Kudos to Milan Simonich for presenting a clear-eyed vision as to what the soda tax election is all about. (“Gonzales’ track record main hurdle facing soda tax proposal,” Ringside Seat, April 10). The special election is about whether Mayor Javier Gonzales and City Hall are competent enough to spend more than $7 million a year on early childhood education, a program in which the city has zero experience. As Simonich notes, if the city seems incapable of running such basic city functions as street repair, how can a voter trust it in this new endeavor?
As Simonich’s column implies, the upcoming election is not about expressing the liberal values that most Santa Fe voters love. Rather, it is about whether the city can be trusted to run a cost-effective early childhood education program. On the basis of the evidence, it can’t.
Caring for forests
The U.S. Forest Service has announced that this month, during nesting season, it intends to burn 850 acres of the Santa Fe Watershed, four miles east of Santa Fe. That’s 1 1/3 square miles of forest, full of nesting birds, breeding wildlife and their young at this time of year. The Forest Service will ignite the forest by dropping incendiary devices from helicopters. Does anyone care? Go to www.OnceAForest.org and come to our monthly meetings.
Don’t change us
A new term, “Big Soda,” has entered the lexicon. I received in the mail a big glossy flier from “Big Soda” debasing what it over-broadly and misleadingly calls the current city proposal to tax sodas and sugary drinks — “a tax on beverages.”
Although it is full of Trumpspeak and fails to grasp the true issue, I agree with the conclusion the flier asks us to reach. A free electorate and free market should be left to determine for itself what is to be consumed. Why waste legislative effort on unconstitutionally impinging the people’s very dietary behavior? How can the state regulate or coax us as far as what we goldarn want to eat? This is taxation as social engineering.
Follow the money
I am looking forward to voting for a sugar-sweetened tax to support early childhood educations for all families in Santa Fe. If federal and state governments won’t do it, we can do it in Santa Fe. I’m a teacher. My first experience as an educator was volunteering in a pre-K to learn about kids and parenting when my daughter was 1 year old. What I learned was a significant contribution to building a healthy family.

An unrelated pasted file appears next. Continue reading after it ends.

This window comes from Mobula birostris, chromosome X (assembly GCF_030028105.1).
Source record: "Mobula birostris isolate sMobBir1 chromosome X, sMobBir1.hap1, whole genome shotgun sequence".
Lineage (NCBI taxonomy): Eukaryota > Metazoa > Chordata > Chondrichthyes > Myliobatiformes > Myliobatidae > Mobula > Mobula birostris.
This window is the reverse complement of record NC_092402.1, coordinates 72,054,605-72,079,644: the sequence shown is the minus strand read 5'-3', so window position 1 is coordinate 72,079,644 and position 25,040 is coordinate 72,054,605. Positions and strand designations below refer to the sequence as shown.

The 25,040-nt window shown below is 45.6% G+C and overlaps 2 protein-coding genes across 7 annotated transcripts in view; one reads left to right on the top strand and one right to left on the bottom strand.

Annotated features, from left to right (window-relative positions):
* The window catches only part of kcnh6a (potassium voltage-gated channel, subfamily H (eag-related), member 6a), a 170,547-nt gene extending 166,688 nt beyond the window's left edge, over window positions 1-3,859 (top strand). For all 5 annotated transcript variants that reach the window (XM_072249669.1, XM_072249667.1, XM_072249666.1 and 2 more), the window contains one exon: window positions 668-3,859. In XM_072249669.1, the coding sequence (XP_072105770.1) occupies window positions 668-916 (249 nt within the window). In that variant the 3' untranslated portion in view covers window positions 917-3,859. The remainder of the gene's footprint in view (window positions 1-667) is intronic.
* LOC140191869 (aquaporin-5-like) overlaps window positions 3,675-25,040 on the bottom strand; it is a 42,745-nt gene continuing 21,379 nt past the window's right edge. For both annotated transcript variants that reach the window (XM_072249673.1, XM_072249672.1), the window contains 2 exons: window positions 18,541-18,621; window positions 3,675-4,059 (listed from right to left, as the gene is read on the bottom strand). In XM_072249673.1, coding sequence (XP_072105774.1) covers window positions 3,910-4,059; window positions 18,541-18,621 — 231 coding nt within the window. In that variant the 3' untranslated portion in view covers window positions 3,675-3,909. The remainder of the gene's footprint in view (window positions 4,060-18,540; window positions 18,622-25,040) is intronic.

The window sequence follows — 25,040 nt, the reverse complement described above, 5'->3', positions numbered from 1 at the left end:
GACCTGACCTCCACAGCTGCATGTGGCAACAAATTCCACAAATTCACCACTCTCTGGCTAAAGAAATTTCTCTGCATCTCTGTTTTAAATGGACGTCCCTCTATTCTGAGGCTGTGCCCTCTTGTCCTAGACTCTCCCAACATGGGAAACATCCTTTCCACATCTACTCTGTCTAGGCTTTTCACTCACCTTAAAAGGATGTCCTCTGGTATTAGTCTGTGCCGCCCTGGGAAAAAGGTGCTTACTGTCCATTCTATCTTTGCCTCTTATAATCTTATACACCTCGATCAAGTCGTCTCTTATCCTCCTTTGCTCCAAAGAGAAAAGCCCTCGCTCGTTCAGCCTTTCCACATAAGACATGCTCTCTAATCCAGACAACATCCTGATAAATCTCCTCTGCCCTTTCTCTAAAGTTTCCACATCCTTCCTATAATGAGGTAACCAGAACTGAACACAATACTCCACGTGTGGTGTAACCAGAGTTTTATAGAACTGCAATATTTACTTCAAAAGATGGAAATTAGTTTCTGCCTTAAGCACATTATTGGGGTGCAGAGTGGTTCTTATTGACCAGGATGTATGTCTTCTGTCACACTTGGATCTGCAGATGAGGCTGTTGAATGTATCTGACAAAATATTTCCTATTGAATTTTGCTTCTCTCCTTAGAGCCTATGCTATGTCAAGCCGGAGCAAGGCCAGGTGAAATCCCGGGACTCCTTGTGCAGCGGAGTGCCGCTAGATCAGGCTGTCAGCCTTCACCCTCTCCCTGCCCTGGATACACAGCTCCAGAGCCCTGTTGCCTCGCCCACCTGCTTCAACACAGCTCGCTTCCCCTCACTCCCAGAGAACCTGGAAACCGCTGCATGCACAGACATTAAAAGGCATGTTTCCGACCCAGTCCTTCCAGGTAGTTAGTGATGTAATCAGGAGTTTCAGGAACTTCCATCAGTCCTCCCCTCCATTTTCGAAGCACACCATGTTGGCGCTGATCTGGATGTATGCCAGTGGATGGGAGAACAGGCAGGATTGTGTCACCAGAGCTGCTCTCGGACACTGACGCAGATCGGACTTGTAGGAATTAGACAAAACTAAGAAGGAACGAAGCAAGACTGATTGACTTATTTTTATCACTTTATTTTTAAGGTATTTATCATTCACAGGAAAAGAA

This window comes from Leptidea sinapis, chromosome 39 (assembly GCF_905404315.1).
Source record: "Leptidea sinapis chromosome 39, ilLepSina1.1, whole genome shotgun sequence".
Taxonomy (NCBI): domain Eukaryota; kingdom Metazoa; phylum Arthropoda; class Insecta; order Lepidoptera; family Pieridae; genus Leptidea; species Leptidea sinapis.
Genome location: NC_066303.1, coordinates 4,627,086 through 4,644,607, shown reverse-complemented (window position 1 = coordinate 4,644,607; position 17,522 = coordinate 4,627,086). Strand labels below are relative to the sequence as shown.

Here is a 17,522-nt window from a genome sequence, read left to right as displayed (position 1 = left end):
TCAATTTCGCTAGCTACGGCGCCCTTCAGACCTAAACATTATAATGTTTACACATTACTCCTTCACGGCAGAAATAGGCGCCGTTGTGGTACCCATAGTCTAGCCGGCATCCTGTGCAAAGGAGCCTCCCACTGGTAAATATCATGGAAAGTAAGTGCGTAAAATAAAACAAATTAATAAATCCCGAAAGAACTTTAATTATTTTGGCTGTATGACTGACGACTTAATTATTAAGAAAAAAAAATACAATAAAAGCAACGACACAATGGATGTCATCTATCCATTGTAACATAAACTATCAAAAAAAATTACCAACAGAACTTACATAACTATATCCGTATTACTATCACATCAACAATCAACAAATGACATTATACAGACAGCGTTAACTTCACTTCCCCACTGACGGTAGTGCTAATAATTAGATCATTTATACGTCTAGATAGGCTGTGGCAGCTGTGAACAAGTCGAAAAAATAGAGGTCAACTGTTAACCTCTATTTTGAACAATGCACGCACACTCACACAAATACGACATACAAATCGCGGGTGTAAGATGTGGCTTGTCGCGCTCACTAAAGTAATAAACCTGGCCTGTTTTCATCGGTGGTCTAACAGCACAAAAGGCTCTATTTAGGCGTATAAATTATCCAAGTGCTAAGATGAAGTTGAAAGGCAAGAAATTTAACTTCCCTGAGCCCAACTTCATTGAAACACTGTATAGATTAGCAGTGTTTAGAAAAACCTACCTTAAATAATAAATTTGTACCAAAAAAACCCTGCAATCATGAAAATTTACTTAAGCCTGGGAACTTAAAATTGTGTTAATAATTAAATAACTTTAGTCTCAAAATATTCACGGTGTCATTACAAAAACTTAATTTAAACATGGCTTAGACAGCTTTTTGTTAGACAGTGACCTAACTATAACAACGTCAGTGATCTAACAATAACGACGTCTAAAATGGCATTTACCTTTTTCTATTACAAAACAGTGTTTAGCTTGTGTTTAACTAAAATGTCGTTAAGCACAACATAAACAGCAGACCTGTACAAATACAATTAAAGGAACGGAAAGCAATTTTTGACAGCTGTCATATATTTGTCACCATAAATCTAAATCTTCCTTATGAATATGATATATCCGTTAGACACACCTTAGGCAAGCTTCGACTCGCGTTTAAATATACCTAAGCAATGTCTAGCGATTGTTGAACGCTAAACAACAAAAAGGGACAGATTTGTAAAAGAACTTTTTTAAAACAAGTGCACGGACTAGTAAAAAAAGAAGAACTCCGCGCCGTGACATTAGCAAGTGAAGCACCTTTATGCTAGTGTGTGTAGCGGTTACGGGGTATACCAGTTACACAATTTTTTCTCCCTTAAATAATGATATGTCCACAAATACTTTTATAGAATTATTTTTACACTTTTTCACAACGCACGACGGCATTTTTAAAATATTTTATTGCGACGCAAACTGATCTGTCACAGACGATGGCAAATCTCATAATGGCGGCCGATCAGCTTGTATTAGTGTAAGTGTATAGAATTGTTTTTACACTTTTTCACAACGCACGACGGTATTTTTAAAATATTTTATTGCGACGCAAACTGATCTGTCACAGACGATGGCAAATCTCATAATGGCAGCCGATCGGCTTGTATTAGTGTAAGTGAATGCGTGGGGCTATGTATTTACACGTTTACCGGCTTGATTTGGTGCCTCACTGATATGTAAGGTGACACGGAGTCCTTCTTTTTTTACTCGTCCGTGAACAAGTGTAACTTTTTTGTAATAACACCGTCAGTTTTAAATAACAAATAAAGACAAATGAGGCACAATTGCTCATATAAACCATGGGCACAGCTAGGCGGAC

I hope my vote makes it possible for every family’s educational needs to be met. When I hear opponents of pre-K say that the Coke distributor gives lots of money to schools, my guess is, in exchange, they get to display huge Coke ads at Santa Fe High School. If that’s the case, the company’s motivation is marketing, and its operators are contributing to health risks of their target population.
Gov. Susana Martinez vetoed House Bill 442, which would have brought the statewide minimum wage to $9.25 an hour, and Senate Bill 386, which would have raised it to $9 an hour. She listened to the “… New Mexico business community” who “traveled from all over the state to express concern to legislators about the large proposed increase.” If the governor is so concerned about hardships on families, why did she not listen to teachers when they came from all over the district, crowded the Roundhouse and expressed so eloquently not to cut the education budget?
I am writing to support the Kaune Kids Campaign that United Way of Santa Fe County has undertaken. This campaign will result in high-quality, early learning opportunities for infants, toddlers and pre-K all-day, all-year. As a mother raising children in Santa Fe (albeit 20 years ago) I personally understand the limited quantity and expense of quality early learning opportunities in Santa Fe. The United Way Early Learning Center at Kaune Elementary School will help this important need for our community. Every child deserves a great start.
Does Gov. Susana Martinez have oppositional/defiant disorder? This diagnosis is often applied to wayward adolescents who in fact might be mislabeled as they are often appropriately testing authority, or are creative kids who are critical thinkers. But the governor is an adult, neither creative nor a critical thinker. She seems to assert authority simply for the sake of doing so like the toddler’s automatic “no” when asked to do something reasonable just because she can. Martinez vetoed an increase in minimum wage, she killed the hemp bill, and then there was her latest dangerous series of spiteful vetoes disadvantaging Natives, conservation, criminal justice, universities and anything progressive. Is she taking inspiration from the Trump administration’s sociopathic lack of empathy for anyone who is not wealthy? Most likely, she will continue to stamp her foot and adamantly say “no” whenever she can. That could get a teenager detention, but no such constraints are available for our wayward governor. We’re stuck.
Ellen J. Shabshai Fox, LISW